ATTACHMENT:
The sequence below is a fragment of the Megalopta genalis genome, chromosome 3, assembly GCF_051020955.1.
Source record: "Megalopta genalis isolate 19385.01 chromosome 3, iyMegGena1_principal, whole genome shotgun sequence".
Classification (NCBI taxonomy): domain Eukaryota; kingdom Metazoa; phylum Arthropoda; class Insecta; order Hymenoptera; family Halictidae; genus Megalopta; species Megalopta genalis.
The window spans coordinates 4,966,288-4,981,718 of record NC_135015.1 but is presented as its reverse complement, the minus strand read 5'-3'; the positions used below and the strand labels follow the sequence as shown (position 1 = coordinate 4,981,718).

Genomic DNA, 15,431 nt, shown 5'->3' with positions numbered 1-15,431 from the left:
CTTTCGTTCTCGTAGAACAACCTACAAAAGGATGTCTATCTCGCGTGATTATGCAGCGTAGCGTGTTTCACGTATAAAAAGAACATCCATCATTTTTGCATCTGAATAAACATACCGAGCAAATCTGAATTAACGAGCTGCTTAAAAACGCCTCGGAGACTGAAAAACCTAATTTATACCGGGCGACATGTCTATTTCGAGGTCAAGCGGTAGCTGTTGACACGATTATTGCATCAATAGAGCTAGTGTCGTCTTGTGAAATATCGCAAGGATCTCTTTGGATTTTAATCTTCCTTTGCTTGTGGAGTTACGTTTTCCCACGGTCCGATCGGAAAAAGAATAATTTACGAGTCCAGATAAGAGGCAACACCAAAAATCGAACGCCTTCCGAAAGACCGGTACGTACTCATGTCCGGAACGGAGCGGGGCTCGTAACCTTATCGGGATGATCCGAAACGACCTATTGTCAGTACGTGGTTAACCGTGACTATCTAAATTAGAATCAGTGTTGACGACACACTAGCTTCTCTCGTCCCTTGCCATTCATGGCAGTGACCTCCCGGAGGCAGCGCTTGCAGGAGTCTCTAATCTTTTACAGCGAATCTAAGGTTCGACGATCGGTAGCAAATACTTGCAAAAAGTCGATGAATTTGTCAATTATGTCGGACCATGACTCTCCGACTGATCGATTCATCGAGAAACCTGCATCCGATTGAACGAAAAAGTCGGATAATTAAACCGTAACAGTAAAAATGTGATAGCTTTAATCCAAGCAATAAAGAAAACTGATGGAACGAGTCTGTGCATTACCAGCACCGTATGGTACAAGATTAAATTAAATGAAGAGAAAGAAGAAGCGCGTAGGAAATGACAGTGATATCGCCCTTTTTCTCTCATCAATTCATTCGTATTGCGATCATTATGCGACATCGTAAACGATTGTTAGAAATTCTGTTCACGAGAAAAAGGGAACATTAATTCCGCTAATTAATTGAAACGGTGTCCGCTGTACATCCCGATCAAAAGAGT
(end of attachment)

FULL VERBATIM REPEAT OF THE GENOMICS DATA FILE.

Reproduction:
The sequence below is a fragment of the Megalopta genalis genome, chromosome 3, assembly GCF_051020955.1.
Source record: "Megalopta genalis isolate 19385.01 chromosome 3, iyMegGena1_principal, whole genome shotgun sequence".
Classification (NCBI taxonomy): domain Eukaryota; kingdom Metazoa; phylum Arthropoda; class Insecta; order Hymenoptera; family Halictidae; genus Megalopta; species Megalopta genalis.
The window spans coordinates 4,966,288-4,981,718 of record NC_135015.1 but is presented as its reverse complement, the minus strand read 5'-3'; the positions used below and the strand labels follow the sequence as shown (position 1 = coordinate 4,981,718).

Genomic DNA, 15,431 nt, shown 5'->3' with positions numbered 1-15,431 from the left:
CTTTCGTTCTCGTAGAACAACCTACAAAAGGATGTCTATCTCGCGTGATTATGCAGCGTAGCGTGTTTCACGTATAAAAAGAACATCCATCATTTTTGCATCTGAATAAACATACCGAGCAAATCTGAATTAACGAGCTGCTTAAAAACGCCTCGGAGACTGAAAAACCTAATTTATACCGGGCGACATGTCTATTTCGAGGTCAAGCGGTAGCTGTTGACACGATTATTGCATCAATAGAGCTAGTGTCGTCTTGTGAAATATCGCAAGGATCTCTTTGGATTTTAATCTTCCTTTGCTTGTGGAGTTACGTTTTCCCACGGTCCGATCGGAAAAAGAATAATTTACGAGTCCAGATAAGAGGCAACACCAAAAATCGAACGCCTTCCGAAAGACCGGTACGTACTCATGTCCGGAACGGAGCGGGGCTCGTAACCTTATCGGGATGATCCGAAACGACCTATTGTCAGTACGTGGTTAACCGTGACTATCTAAATTAGAATCAGTGTTGACGACACACTAGCTTCTCTCGTCCCTTGCCATTCATGGCAGTGACCTCCCGGAGGCAGCGCTTGCAGGAGTCTCTAATCTTTTACAGCGAATCTAAGGTTCGACGATCGGTAGCAAATACTTGCAAAAAGTCGATGAATTTGTCAATTATGTCGGACCATGACTCTCCGACTGATCGATTCATCGAGAAACCTGCATCCGATTGAACGAAAAAGTCGGATAATTAAACCGTAACAGTAAAAATGTGATAGCTTTAATCCAAGCAATAAAGAAAACTGATGGAACGAGTCTGTGCATTACCAGCACCGTATGGTACAAGATTAAATTAAATGAAGAGAAAGAAGAAGCGCGTAGGAAATGACAGTGATATCGCCCTTTTTCTCTCATCAATTCATTCGTATTGCGATCATTATGCGACATCGTAAACGATTGTTAGAAATTCTGTTCACGAGAAAAAGGGAACATTAATTCCGCTAATTAATTGAAACGGTGTCCGCTGTACATCCCGATCAAAAGAGT